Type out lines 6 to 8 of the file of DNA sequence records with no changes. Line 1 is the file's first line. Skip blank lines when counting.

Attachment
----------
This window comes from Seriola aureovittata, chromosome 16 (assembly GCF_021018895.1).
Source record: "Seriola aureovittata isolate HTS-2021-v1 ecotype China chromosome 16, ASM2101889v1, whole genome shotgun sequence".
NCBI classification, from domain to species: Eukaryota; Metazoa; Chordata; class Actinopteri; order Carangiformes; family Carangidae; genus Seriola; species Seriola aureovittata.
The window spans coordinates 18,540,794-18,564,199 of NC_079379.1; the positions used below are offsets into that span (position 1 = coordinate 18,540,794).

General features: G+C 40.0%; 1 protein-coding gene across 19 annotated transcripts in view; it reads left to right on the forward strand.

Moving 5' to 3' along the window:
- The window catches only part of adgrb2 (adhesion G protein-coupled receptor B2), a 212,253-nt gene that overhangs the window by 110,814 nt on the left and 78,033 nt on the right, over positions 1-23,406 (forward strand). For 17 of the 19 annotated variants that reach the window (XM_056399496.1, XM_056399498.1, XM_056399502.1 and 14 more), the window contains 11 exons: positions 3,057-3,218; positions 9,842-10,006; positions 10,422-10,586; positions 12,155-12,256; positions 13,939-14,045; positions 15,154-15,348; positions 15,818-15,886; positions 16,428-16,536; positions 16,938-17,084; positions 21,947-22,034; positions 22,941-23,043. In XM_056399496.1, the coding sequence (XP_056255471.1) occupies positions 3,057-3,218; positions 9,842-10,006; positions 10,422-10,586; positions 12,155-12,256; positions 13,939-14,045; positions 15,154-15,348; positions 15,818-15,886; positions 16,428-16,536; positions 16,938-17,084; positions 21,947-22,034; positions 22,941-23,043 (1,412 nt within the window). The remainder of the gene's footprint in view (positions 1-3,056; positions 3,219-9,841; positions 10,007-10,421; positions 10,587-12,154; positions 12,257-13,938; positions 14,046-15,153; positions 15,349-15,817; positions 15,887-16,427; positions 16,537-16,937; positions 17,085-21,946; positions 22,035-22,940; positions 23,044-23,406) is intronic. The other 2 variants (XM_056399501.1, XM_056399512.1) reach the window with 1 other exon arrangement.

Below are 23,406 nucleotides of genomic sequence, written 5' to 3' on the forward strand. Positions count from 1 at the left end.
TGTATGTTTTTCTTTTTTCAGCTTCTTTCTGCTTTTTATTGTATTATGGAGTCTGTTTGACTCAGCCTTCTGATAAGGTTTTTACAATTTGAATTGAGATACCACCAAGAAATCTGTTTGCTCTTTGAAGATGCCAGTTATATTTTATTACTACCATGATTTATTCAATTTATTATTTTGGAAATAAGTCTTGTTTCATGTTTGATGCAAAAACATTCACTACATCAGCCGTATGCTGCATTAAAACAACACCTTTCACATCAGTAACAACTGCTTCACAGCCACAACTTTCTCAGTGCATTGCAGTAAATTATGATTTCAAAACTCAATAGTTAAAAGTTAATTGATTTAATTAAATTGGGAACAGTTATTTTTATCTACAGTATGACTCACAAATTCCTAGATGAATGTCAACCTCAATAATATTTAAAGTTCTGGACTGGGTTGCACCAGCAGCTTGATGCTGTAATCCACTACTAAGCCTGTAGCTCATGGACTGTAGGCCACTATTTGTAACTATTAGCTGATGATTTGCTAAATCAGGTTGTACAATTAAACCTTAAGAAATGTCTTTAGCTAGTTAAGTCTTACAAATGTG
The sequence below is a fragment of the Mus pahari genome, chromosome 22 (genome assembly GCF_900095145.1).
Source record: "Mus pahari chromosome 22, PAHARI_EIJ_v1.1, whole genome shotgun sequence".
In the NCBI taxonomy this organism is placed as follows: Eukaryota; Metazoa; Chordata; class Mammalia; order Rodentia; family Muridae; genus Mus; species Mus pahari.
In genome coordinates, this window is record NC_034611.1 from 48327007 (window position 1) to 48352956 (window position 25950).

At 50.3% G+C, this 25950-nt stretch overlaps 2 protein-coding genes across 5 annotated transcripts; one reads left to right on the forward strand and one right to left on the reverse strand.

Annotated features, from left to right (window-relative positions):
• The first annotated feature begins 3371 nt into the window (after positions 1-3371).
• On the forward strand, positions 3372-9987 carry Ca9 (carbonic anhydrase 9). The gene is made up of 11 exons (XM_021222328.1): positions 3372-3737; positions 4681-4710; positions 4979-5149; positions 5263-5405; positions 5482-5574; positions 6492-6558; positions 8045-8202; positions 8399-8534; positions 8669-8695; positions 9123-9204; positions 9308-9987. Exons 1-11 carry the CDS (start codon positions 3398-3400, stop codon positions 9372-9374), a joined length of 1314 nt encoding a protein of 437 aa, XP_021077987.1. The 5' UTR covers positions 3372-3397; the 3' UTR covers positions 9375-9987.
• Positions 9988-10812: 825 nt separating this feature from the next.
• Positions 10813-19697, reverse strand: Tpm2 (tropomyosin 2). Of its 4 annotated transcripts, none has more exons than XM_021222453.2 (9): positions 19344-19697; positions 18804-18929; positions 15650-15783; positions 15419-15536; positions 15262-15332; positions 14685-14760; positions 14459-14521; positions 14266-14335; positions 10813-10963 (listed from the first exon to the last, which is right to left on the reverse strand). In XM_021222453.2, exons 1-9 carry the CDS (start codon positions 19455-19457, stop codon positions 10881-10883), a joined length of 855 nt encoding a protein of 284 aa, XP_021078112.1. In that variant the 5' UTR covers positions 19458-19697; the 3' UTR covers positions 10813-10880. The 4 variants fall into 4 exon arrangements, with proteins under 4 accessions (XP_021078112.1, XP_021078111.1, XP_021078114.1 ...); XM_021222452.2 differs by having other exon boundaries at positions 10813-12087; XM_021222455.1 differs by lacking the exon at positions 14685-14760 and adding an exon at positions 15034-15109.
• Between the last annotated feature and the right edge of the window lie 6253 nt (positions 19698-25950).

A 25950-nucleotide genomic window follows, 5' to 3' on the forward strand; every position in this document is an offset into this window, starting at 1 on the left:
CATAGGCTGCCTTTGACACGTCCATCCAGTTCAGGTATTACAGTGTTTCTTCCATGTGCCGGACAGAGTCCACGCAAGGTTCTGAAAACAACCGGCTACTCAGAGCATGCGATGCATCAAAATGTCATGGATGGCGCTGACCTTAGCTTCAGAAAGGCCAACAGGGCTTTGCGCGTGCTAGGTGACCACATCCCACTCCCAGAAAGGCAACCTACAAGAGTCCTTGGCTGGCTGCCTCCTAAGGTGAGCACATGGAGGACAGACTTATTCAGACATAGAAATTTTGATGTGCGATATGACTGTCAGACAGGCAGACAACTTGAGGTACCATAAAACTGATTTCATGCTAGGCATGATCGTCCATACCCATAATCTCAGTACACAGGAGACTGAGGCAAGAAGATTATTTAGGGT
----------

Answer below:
Moving 5' to 3' along the window:
- The window catches only part of adgrb2 (adhesion G protein-coupled receptor B2), a 212,253-nt gene that overhangs the window by 110,814 nt on the left and 78,033 nt on the right, over positions 1-23,406 (forward strand). For 17 of the 19 annotated variants that reach the window (XM_056399496.1, XM_056399498.1, XM_056399502.1 and 14 more), the window contains 11 exons: positions 3,057-3,218; positions 9,842-10,006; positions 10,422-10,586; positions 12,155-12,256; positions 13,939-14,045; positions 15,154-15,348; positions 15,818-15,886; positions 16,428-16,536; positions 16,938-17,084; positions 21,947-22,034; positions 22,941-23,043. In XM_056399496.1, the coding sequence (XP_056255471.1) occupies positions 3,057-3,218; positions 9,842-10,006; positions 10,422-10,586; positions 12,155-12,256; positions 13,939-14,045; positions 15,154-15,348; positions 15,818-15,886; positions 16,428-16,536; positions 16,938-17,084; positions 21,947-22,034; positions 22,941-23,043 (1,412 nt within the window). The remainder of the gene's footprint in view (positions 1-3,056; positions 3,219-9,841; positions 10,007-10,421; positions 10,587-12,154; positions 12,257-13,938; positions 14,046-15,153; positions 15,349-15,817; positions 15,887-16,427; positions 16,537-16,937; positions 17,085-21,946; positions 22,035-22,940; positions 23,044-23,406) is intronic. The other 2 variants (XM_056399501.1, XM_056399512.1) reach the window with 1 other exon arrangement.

Below are 23,406 nucleotides of genomic sequence, written 5' to 3' on the forward strand. Positions count from 1 at the left end.